Forever Now

Relevance is a pretty big thing these days. Maybe it’s because the modern world is such a disconnected world, and the old patterns of life that used to ground people no longer exist. But whatever the reason, trending things, fashionable things, current things, are what form the fabric of meaning for much of life today. Abstractions like “being behind the times” genuinely trouble us.

I had this in mind a couple weeks back when I wrote a paper for my New Testament History of Revelation class. Paul uses the words “flesh” and “spirit” all over his letters, and he uses them to refer to a variety of things. But it’s the way he uses them in Galatians in particular that got my attention. I read about it in our textbook, Thomas Schreiner’s Paul, Apostle of God’s Glory, and decided to explore the idea a little bit more in my paper.

First, there’s a plain meaning to Paul’s use of flesh: to do the works of the flesh is to live according to your sinful desires. You don’t need any kind of theological education, or even to be a Christian, to understand these things: “sexual immorality, impurity, sensuality, idolatry, sorcery, enmity, etc. . .” (Gal. 5:19).

There’s another meaning to the word “flesh,” too, and it’s directed rather pointedly, pun intended, at Paul’s Galatian audience. I’m referring, of course, to circumcision. In Genesis 17:13 God says to Abraham, “My covenant shall be in your flesh for an everlasting covenant.” The whole meaning of God condescending to man, loving him, redeeming him, was bound up within the sign of circumcision. Friendship with God, the life of wisdom, the joys of worship – all were represented to the Jewish people through that sign. You can understand, then, why the question of circumcision so troubled the early Church. Many, if not most, of the early Christians were Jews, for whom outside of circumcision there was no covenant, no life, with God.

But Paul is having none of it. He argues, with some of the strongest language in the New Testament, that the circumcised life is a dead life. Those who insist on it may as well cut the whole thing off, he charges in chapter 5:12. By insisting on circumcision as a source of life with God, these teachers were drawing the Galatians away from the only source of life available: faith in Christ. Christ’s coming has changed everything, and it is by faith, not by flesh, that man now lives with God. In fact, the circumcision road is now the road clean out of God’s covenant, the express lane into yonder heathenry. Paul neatly equivocates, and says that if you insist on the flesh (circumcision), then what you’ll get is indeed the flesh (sinful living).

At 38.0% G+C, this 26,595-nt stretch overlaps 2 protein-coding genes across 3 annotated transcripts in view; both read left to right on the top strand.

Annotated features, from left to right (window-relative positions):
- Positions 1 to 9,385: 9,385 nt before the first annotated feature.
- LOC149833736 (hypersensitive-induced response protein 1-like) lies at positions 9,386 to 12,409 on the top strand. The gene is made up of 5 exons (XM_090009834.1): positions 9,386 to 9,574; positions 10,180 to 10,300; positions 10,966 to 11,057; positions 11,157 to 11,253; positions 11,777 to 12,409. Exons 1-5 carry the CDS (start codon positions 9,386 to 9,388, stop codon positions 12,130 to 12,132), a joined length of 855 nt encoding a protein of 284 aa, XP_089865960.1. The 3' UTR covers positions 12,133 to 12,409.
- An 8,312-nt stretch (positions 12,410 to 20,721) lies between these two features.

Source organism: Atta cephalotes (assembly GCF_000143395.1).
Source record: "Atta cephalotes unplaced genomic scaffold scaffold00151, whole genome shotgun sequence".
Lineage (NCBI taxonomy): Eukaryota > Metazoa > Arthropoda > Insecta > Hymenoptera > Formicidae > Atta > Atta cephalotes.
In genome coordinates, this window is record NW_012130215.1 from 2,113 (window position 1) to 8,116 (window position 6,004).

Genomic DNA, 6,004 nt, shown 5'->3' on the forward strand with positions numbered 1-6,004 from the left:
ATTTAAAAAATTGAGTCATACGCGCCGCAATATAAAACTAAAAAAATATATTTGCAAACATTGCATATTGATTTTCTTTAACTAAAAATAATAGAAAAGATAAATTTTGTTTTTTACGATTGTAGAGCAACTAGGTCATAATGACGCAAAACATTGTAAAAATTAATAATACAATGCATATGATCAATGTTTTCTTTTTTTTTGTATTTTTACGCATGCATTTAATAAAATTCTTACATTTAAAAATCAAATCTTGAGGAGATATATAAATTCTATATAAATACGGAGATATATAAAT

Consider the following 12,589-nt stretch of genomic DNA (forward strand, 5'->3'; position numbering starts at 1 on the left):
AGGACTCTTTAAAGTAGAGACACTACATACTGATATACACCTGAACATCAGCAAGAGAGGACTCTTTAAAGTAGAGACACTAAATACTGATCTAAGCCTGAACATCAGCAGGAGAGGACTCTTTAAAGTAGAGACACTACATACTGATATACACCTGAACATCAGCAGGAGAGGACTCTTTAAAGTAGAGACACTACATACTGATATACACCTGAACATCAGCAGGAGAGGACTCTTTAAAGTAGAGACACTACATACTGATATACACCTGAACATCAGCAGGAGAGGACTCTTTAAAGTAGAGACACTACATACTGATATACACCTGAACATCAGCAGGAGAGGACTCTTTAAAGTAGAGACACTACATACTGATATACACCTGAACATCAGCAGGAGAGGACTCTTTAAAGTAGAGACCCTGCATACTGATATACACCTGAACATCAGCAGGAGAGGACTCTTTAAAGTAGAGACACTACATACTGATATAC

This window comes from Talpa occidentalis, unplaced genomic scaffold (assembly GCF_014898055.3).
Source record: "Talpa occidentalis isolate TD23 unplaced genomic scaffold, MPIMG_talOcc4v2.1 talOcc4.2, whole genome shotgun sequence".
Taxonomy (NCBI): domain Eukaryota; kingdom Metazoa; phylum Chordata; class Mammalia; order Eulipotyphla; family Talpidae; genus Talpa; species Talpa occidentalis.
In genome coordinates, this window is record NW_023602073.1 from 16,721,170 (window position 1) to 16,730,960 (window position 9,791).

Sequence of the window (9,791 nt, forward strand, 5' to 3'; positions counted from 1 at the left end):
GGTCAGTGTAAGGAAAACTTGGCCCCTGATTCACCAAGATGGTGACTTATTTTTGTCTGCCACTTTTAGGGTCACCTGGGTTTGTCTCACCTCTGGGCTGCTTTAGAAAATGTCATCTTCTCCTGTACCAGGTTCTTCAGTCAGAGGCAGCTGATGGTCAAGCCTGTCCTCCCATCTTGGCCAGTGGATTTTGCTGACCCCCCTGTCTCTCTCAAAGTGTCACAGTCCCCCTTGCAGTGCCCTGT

And this leads into the third meaning, which is the meaning that intrigued me. Not only does flesh refer to sinful actions and to circumcision, but it also refers to yesterday. It refers to the time before Christ’s coming. To the best of my knowledge, the phones at the circumcision clinics today aren’t ringing off the hook from Christians hoping to find life with God. We live in a very different world from that of the Jewish converts of the early Church. But we are just as prone to living in yesterday’s world as the Jewish Christians were. Circumcision belongs to a past time, it’s true, but everything in the flesh category, including our sinful works, is so redemptive-historically yesterday.

Apparently our world has missed that memo, and missed it spectacularly. We are told a great deal about progress – even moral progress. A hundred years ago the moral progressives believed that whites were the most evolved race around, and that poor people should be forcibly sterilized. Today the moral progressives believe that striking your children to teach them wisdom is wrong, but crushing their skulls for your own convenience is a basic human right. They believe that Christian microaggressions ought to face media scrutiny and the full extent of the law, while Islamic macroaggressions ought to be magically safe-spaced into obscurity. Sources of degeneracy and death, like the homosexual lifestyle, ought to be praised by contemporary storytellers, while sources of life, culture, and decency, like the traditional, ordered home, ought to be demonized. And behind all this is the very great pressure to be relevant. Which means, the pressure to cheer along with everyone else when a former Olympic athlete does to himself just what Paul commands in Galatians 5:12.

But far from being anything like progress, all those things are placed by Paul into the category of yesterday. They belong to a way of life that was declared forever irrelevant by the cross. For those who want to be truly relevant, adopting modern ways of thinking is about as fashionably current as sporting a tree bark loincloth.

The only today is the one that dawned when the darkness of the cross had passed. It is the today of the Spirit, which Paul sets dead against the yesterday of the flesh. Adorning the gospel by walking in step with the Spirit is how to be stylish today, and forever. People move to places like New York and L.A. to make it big, or maybe that’s not a thing anymore; but if you want to make it in holiness, you move to the mountain of the Lord. There, the humble soul, bowed in contrition and sincerity before God, is at the very center of everything that matters. The gospel, the fullness of all the sun-bright truth and virtue that broke into the world in the person of Jesus Christ, is forever now, forever trending.

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